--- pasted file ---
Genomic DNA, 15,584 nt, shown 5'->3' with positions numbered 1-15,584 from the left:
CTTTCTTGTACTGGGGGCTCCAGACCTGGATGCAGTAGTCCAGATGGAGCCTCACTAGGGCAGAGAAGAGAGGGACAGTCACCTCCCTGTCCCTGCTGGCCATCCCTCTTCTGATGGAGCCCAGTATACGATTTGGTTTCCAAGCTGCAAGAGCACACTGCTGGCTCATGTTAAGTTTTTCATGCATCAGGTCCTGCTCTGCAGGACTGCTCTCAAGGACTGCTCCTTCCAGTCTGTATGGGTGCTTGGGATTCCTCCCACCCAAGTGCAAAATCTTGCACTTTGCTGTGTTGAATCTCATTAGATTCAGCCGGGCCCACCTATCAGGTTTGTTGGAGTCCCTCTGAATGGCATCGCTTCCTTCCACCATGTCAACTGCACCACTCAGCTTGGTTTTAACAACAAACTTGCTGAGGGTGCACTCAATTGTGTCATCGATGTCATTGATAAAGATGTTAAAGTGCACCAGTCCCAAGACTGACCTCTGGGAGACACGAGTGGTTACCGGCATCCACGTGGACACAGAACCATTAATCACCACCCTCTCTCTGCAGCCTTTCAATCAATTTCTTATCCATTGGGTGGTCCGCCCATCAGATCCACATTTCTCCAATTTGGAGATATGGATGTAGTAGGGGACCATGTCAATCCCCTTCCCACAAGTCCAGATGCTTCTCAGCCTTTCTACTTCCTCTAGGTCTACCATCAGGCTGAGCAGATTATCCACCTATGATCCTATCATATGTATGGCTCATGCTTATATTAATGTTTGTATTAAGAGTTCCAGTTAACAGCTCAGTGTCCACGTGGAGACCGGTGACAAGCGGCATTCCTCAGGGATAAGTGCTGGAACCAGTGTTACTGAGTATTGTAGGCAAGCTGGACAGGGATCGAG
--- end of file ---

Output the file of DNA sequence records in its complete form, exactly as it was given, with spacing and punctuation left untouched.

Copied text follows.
Genomic DNA, 15,584 nt, shown 5'->3' with positions numbered 1-15,584 from the left:
CTTTCTTGTACTGGGGGCTCCAGACCTGGATGCAGTAGTCCAGATGGAGCCTCACTAGGGCAGAGAAGAGAGGGACAGTCACCTCCCTGTCCCTGCTGGCCATCCCTCTTCTGATGGAGCCCAGTATACGATTTGGTTTCCAAGCTGCAAGAGCACACTGCTGGCTCATGTTAAGTTTTTCATGCATCAGGTCCTGCTCTGCAGGACTGCTCTCAAGGACTGCTCCTTCCAGTCTGTATGGGTGCTTGGGATTCCTCCCACCCAAGTGCAAAATCTTGCACTTTGCTGTGTTGAATCTCATTAGATTCAGCCGGGCCCACCTATCAGGTTTGTTGGAGTCCCTCTGAATGGCATCGCTTCCTTCCACCATGTCAACTGCACCACTCAGCTTGGTTTTAACAACAAACTTGCTGAGGGTGCACTCAATTGTGTCATCGATGTCATTGATAAAGATGTTAAAGTGCACCAGTCCCAAGACTGACCTCTGGGAGACACGAGTGGTTACCGGCATCCACGTGGACACAGAACCATTAATCACCACCCTCTCTCTGCAGCCTTTCAATCAATTTCTTATCCATTGGGTGGTCCGCCCATCAGATCCACATTTCTCCAATTTGGAGATATGGATGTAGTAGGGGACCATGTCAATCCCCTTCCCACAAGTCCAGATGCTTCTCAGCCTTTCTACTTCCTCTAGGTCTACCATCAGGCTGAGCAGATTATCCACCTATGATCCTATCATATGTATGGCTCATGCTTATATTAATGTTTGTATTAAGAGTTCCAGTTAACAGCTCAGTGTCCACGTGGAGACCGGTGACAAGCGGCATTCCTCAGGGATAAGTGCTGGAACCAGTGTTACTGAGTATTGTAGGCAAGCTGGACAGGGATCGAG